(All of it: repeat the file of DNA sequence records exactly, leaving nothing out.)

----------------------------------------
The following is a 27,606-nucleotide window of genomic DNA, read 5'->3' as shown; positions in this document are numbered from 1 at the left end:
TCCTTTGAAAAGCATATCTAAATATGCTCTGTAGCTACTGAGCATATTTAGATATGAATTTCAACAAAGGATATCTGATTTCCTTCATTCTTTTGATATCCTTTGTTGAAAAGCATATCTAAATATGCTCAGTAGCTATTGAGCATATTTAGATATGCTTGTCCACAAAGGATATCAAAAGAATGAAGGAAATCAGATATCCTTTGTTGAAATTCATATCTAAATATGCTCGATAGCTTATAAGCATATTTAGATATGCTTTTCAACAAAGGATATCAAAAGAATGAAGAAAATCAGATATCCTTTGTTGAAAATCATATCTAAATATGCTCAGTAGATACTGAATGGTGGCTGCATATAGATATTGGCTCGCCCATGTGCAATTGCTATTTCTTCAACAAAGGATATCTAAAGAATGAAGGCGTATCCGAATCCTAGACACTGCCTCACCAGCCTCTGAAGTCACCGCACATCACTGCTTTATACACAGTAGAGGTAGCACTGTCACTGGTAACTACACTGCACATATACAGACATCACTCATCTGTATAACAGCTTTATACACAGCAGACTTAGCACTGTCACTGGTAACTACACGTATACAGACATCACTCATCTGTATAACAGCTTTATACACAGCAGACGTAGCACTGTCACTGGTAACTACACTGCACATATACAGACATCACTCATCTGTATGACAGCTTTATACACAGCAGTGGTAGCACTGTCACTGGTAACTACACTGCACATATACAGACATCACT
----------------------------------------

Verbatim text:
The following is a 27,606-nucleotide window of genomic DNA, read 5'->3' as shown; positions in this document are numbered from 1 at the left end:
TCCTTTGAAAAGCATATCTAAATATGCTCTGTAGCTACTGAGCATATTTAGATATGAATTTCAACAAAGGATATCTGATTTCCTTCATTCTTTTGATATCCTTTGTTGAAAAGCATATCTAAATATGCTCAGTAGCTATTGAGCATATTTAGATATGCTTGTCCACAAAGGATATCAAAAGAATGAAGGAAATCAGATATCCTTTGTTGAAATTCATATCTAAATATGCTCGATAGCTTATAAGCATATTTAGATATGCTTTTCAACAAAGGATATCAAAAGAATGAAGAAAATCAGATATCCTTTGTTGAAAATCATATCTAAATATGCTCAGTAGATACTGAATGGTGGCTGCATATAGATATTGGCTCGCCCATGTGCAATTGCTATTTCTTCAACAAAGGATATCTAAAGAATGAAGGCGTATCCGAATCCTAGACACTGCCTCACCAGCCTCTGAAGTCACCGCACATCACTGCTTTATACACAGTAGAGGTAGCACTGTCACTGGTAACTACACTGCACATATACAGACATCACTCATCTGTATAACAGCTTTATACACAGCAGACTTAGCACTGTCACTGGTAACTACACGTATACAGACATCACTCATCTGTATAACAGCTTTATACACAGCAGACGTAGCACTGTCACTGGTAACTACACTGCACATATACAGACATCACTCATCTGTATGACAGCTTTATACACAGCAGTGGTAGCACTGTCACTGGTAACTACACTGCACATATACAGACATCACT